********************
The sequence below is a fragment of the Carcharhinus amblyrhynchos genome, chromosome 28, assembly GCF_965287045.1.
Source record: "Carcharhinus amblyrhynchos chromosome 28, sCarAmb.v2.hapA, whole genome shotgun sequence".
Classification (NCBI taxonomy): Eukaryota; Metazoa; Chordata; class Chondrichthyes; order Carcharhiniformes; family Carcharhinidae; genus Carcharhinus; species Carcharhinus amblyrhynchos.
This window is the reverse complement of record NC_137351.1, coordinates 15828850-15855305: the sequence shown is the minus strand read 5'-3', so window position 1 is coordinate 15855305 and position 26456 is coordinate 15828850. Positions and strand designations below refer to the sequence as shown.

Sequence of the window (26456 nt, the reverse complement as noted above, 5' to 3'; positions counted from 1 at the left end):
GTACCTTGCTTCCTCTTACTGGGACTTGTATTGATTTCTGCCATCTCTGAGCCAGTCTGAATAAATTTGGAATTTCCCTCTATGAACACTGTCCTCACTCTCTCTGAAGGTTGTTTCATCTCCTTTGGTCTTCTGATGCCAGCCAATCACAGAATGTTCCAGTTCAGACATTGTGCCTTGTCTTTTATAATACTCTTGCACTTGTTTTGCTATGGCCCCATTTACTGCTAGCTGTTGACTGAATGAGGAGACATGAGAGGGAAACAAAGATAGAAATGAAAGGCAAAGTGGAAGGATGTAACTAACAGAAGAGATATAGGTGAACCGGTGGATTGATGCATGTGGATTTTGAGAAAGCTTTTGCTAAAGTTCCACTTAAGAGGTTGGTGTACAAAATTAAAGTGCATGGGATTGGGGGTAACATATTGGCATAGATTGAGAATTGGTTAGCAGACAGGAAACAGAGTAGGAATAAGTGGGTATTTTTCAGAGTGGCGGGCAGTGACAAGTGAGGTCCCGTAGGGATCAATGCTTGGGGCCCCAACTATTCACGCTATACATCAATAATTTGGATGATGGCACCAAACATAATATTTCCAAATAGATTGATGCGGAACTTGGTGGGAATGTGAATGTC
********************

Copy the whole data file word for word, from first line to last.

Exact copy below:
The sequence below is a fragment of the Carcharhinus amblyrhynchos genome, chromosome 28, assembly GCF_965287045.1.
Source record: "Carcharhinus amblyrhynchos chromosome 28, sCarAmb.v2.hapA, whole genome shotgun sequence".
Classification (NCBI taxonomy): Eukaryota; Metazoa; Chordata; class Chondrichthyes; order Carcharhiniformes; family Carcharhinidae; genus Carcharhinus; species Carcharhinus amblyrhynchos.
This window is the reverse complement of record NC_137351.1, coordinates 15828850-15855305: the sequence shown is the minus strand read 5'-3', so window position 1 is coordinate 15855305 and position 26456 is coordinate 15828850. Positions and strand designations below refer to the sequence as shown.

Sequence of the window (26456 nt, the reverse complement as noted above, 5' to 3'; positions counted from 1 at the left end):
GTACCTTGCTTCCTCTTACTGGGACTTGTATTGATTTCTGCCATCTCTGAGCCAGTCTGAATAAATTTGGAATTTCCCTCTATGAACACTGTCCTCACTCTCTCTGAAGGTTGTTTCATCTCCTTTGGTCTTCTGATGCCAGCCAATCACAGAATGTTCCAGTTCAGACATTGTGCCTTGTCTTTTATAATACTCTTGCACTTGTTTTGCTATGGCCCCATTTACTGCTAGCTGTTGACTGAATGAGGAGACATGAGAGGGAAACAAAGATAGAAATGAAAGGCAAAGTGGAAGGATGTAACTAACAGAAGAGATATAGGTGAACCGGTGGATTGATGCATGTGGATTTTGAGAAAGCTTTTGCTAAAGTTCCACTTAAGAGGTTGGTGTACAAAATTAAAGTGCATGGGATTGGGGGTAACATATTGGCATAGATTGAGAATTGGTTAGCAGACAGGAAACAGAGTAGGAATAAGTGGGTATTTTTCAGAGTGGCGGGCAGTGACAAGTGAGGTCCCGTAGGGATCAATGCTTGGGGCCCCAACTATTCACGCTATACATCAATAATTTGGATGATGGCACCAAACATAATATTTCCAAATAGATTGATGCGGAACTTGGTGGGAATGTGAATGTC